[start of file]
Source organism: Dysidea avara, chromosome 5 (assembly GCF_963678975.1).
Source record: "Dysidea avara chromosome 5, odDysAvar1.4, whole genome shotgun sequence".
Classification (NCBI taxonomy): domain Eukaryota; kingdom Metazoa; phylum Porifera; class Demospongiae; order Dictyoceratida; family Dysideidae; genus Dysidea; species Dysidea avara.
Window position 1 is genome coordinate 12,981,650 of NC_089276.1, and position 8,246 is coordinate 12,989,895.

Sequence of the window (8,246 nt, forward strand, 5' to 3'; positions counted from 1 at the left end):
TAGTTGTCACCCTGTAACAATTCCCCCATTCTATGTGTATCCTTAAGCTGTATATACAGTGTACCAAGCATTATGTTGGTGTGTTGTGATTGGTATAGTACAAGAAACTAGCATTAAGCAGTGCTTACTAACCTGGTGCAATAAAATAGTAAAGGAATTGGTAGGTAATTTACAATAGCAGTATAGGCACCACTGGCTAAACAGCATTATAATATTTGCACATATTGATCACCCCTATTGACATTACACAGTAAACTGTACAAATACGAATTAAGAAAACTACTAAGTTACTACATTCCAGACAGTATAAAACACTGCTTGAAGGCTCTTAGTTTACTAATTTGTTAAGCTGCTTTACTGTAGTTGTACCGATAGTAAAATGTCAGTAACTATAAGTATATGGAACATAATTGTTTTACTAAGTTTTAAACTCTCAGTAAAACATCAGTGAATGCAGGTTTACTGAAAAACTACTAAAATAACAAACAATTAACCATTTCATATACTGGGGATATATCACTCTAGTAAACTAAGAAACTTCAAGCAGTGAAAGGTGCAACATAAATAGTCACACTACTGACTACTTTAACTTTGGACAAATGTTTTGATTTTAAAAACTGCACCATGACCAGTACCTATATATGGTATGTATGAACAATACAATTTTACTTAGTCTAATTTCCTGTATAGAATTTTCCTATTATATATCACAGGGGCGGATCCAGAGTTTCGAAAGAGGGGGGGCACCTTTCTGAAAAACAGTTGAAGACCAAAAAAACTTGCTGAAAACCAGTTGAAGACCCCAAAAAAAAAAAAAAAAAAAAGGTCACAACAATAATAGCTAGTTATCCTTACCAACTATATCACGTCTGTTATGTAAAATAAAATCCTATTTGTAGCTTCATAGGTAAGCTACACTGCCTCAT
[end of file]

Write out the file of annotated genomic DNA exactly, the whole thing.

Source organism: Dysidea avara, chromosome 5 (assembly GCF_963678975.1).
Source record: "Dysidea avara chromosome 5, odDysAvar1.4, whole genome shotgun sequence".
Classification (NCBI taxonomy): domain Eukaryota; kingdom Metazoa; phylum Porifera; class Demospongiae; order Dictyoceratida; family Dysideidae; genus Dysidea; species Dysidea avara.
Window position 1 is genome coordinate 12,981,650 of NC_089276.1, and position 8,246 is coordinate 12,989,895.

Sequence of the window (8,246 nt, forward strand, 5' to 3'; positions counted from 1 at the left end):
TAGTTGTCACCCTGTAACAATTCCCCCATTCTATGTGTATCCTTAAGCTGTATATACAGTGTACCAAGCATTATGTTGGTGTGTTGTGATTGGTATAGTACAAGAAACTAGCATTAAGCAGTGCTTACTAACCTGGTGCAATAAAATAGTAAAGGAATTGGTAGGTAATTTACAATAGCAGTATAGGCACCACTGGCTAAACAGCATTATAATATTTGCACATATTGATCACCCCTATTGACATTACACAGTAAACTGTACAAATACGAATTAAGAAAACTACTAAGTTACTACATTCCAGACAGTATAAAACACTGCTTGAAGGCTCTTAGTTTACTAATTTGTTAAGCTGCTTTACTGTAGTTGTACCGATAGTAAAATGTCAGTAACTATAAGTATATGGAACATAATTGTTTTACTAAGTTTTAAACTCTCAGTAAAACATCAGTGAATGCAGGTTTACTGAAAAACTACTAAAATAACAAACAATTAACCATTTCATATACTGGGGATATATCACTCTAGTAAACTAAGAAACTTCAAGCAGTGAAAGGTGCAACATAAATAGTCACACTACTGACTACTTTAACTTTGGACAAATGTTTTGATTTTAAAAACTGCACCATGACCAGTACCTATATATGGTATGTATGAACAATACAATTTTACTTAGTCTAATTTCCTGTATAGAATTTTCCTATTATATATCACAGGGGCGGATCCAGAGTTTCGAAAGAGGGGGGGCACCTTTCTGAAAAACAGTTGAAGACCAAAAAAACTTGCTGAAAACCAGTTGAAGACCCCAAAAAAAAAAAAAAAAAAAAGGTCACAACAATAATAGCTAGTTATCCTTACCAACTATATCACGTCTGTTATGTAAAATAAAATCCTATTTGTAGCTTCATAGGTAAGCTACACTGCCTCAT